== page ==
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DETROIT (Reuters) - U.S., German and British motorists spend billions searching for parking spots and paying for more time than they need to avoid tickets that would likely cost them less, concluded a study released on Wednesday by traffic data aggregator INRIX.
As cities become more congested, the direct and indirect costs of parking are a headache for motorists and policy makers who often have conflicting goals.
Drivers want cheap, plentiful parking spots, while many large cities' governments want to discourage vehicle traffic, reduce congestion and cut air pollution.
Automakers and technology companies, meanwhile, hope to profit by offering smooth parking guidance for motorists using smartphone apps or automated parking technology.
INRIX, based in Kirkland, Washington, provides traffic data to parking services and automakers. It also owns the ParkMe parking reservation app. German automaker BMW recently began offering the INRIX on-street parking locater service in its 5-series sedans.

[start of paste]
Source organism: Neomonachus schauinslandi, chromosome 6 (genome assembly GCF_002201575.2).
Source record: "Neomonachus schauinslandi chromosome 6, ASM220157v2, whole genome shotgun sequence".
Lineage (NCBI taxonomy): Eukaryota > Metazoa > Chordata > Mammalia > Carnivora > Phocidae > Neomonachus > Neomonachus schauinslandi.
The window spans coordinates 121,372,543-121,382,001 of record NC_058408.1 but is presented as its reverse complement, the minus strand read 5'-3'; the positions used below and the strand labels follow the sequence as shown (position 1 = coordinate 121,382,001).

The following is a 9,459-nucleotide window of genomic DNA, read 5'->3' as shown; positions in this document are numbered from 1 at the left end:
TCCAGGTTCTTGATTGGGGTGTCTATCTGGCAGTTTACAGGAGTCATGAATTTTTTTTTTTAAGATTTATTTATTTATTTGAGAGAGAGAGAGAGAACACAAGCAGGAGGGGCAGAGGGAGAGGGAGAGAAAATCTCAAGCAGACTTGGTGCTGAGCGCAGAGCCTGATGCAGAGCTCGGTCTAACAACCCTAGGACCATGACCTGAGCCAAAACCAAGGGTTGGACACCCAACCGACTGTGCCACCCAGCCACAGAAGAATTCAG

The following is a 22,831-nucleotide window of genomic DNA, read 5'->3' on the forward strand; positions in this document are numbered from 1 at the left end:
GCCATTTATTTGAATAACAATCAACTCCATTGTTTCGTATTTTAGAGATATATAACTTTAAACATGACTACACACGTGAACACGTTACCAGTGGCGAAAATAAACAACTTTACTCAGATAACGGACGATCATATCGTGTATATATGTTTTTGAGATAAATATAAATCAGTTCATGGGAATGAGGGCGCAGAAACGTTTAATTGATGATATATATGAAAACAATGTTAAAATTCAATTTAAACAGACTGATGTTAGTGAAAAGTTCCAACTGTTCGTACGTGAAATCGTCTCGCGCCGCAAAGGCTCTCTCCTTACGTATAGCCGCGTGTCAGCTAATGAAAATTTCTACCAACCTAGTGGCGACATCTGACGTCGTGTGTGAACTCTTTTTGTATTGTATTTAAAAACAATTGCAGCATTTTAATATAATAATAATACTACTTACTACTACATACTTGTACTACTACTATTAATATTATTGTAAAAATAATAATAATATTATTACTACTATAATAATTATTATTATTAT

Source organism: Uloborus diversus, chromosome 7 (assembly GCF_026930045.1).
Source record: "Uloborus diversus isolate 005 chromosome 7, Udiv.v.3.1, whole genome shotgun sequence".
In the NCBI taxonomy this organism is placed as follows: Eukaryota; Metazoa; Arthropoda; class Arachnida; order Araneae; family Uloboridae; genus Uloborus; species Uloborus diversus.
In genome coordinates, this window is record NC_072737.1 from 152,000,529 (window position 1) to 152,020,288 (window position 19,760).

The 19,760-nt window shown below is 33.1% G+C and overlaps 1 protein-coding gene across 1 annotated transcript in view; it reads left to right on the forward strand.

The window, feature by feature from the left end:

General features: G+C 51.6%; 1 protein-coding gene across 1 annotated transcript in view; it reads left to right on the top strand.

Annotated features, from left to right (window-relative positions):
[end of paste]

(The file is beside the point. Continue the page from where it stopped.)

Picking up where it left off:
The study of parking costs was based on information from the company's parking database and survey responses from 18,000 drivers in 30 cities in Britain, Germany and the United States.
The study concluded that the average U.S. driver overpays $97 for parking a year, by buying extra time than needed while average parking ticket costs are $12 a year.
Motorists in major U.S. cities spend an average of $345 a year in lost time and wasted fuel to find parking places, according to INRIX estimates.
In the UK, motorists pay for excess parking time by an average of 209 pounds ($269), although average parking ticket costs are 39 pounds a year. The search for parking consumes time and fuel valued at 733 pounds.
In Germany, motorists pay 98 euros ($112) more than needed for their parking, to avoid an average 8 euros in parking fines. Germans waste an average 896 euros a year hunting for places, the study found.
Fewer than 10 percent of respondents in the three countries used one of the many smartphone apps designed to help motorists find reserve and pay for a space in advance.
Reporting by Joe White; Editing by Cynthia Osterman and Riham Alkousaa